The storks are large,
long-legged, long-necked wading birds with long stout bills. They
occur in most of the warmer regions of the world. They tend to
live in drier habitats than their relatives the herons, spoonbills
and ibises, and lack the powder down that those groups use to
clean off fish slime. Storks lack a pharynx and are mute; bill-clattering
is an important mode of stork communication at the nest. Many
species are migratory. Storks eat frogs, fish, insects, worms
and small birds or mammals. Storks are heavy birds with wide wingspans.
The Marabou Stork, with a 3.2 m (10.5 ft) wingspan shares the
distinction of "longest wingspan of any landbird" with
the Andean Condor.
They tend to
use soaring, gliding flight, which conserves their expenditure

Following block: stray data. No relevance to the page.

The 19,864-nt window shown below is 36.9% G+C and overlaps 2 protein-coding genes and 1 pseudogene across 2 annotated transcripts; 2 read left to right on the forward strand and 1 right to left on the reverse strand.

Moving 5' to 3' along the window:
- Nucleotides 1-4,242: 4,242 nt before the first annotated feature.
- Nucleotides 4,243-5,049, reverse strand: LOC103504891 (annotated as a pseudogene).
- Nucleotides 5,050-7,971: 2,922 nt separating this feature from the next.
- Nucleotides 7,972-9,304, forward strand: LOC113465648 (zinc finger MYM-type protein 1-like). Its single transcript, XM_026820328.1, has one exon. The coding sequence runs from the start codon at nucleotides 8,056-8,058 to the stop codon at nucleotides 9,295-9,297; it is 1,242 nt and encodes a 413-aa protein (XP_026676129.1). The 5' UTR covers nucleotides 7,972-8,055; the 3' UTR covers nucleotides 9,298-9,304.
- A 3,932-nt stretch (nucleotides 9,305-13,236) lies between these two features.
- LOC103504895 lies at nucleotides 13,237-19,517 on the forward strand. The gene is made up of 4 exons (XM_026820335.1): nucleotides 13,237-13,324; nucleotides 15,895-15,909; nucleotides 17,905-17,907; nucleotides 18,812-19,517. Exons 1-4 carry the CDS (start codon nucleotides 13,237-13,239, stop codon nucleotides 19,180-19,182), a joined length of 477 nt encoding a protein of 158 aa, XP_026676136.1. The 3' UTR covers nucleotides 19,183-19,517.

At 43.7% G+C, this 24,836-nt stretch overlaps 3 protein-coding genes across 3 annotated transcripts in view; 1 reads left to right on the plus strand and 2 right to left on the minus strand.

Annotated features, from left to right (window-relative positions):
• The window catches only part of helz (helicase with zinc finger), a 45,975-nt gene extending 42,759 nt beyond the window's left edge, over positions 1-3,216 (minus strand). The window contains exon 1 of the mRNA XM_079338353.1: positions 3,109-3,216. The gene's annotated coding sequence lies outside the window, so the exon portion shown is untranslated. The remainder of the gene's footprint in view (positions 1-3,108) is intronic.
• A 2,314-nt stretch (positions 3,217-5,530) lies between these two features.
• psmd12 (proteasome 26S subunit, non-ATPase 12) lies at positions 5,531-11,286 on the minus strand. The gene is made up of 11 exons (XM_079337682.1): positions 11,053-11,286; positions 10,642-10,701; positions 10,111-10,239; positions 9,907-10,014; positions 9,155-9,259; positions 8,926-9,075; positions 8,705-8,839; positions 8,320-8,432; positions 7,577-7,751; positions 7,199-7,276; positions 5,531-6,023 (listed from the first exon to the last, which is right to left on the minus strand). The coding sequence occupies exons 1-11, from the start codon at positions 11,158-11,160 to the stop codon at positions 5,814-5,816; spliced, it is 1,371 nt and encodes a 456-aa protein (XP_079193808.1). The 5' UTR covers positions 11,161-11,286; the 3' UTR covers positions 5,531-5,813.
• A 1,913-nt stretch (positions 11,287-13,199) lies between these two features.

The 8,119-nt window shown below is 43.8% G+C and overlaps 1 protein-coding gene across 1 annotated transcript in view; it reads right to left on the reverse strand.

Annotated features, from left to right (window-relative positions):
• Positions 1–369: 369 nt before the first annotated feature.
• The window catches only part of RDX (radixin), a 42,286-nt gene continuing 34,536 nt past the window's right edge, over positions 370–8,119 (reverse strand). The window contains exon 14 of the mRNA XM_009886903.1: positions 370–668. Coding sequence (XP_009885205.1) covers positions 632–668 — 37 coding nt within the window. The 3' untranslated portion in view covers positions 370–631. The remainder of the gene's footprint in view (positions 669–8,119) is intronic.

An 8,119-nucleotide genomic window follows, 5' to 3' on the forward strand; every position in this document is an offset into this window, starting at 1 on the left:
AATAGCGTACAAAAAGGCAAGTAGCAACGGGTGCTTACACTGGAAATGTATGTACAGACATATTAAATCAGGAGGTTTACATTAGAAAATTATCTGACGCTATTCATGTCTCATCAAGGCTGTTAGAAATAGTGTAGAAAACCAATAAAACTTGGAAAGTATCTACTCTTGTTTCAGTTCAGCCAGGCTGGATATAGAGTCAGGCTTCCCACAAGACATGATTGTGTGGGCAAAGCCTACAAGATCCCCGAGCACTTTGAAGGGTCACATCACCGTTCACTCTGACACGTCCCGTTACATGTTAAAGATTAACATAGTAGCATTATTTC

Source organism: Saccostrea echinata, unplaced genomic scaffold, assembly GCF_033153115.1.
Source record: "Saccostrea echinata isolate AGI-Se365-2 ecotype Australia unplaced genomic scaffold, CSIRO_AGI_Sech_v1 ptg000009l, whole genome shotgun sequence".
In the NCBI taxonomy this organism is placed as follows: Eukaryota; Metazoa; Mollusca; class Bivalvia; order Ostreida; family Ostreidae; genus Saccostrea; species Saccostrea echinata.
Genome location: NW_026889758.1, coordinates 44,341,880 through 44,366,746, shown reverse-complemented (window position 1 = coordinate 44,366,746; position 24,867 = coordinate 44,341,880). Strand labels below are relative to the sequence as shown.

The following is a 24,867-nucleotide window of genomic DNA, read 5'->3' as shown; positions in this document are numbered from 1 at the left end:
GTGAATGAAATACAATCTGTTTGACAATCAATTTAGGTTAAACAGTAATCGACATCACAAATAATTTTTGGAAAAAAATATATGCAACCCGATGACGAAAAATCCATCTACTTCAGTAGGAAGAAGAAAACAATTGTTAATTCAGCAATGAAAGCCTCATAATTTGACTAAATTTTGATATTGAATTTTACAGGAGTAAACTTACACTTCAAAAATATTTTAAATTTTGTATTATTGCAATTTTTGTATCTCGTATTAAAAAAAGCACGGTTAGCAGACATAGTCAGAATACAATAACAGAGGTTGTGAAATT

of energy. Soaring requires thermal air currents. Ottomar Anschütz's
famous 1884 albumen photographs of storks inspired the design
and engineering of aviation pioneer Otto Lilienthal's experimental
gliders of the late 19th century. Wintering
storks of some migratory species tend to congregate en masse if
there is a swarm of insects or other abundant prey to feed upon.
Their nests are often very large, some having been known to grow
to over 2m (6 feet) diameter and about 3m (10 feet) in depth.
A stork's nest may be utilized for many years.
001-002.jpg courtesty: Fun Group Inc.
003-006.jpg courtesty: Us Fish & Wildlife Service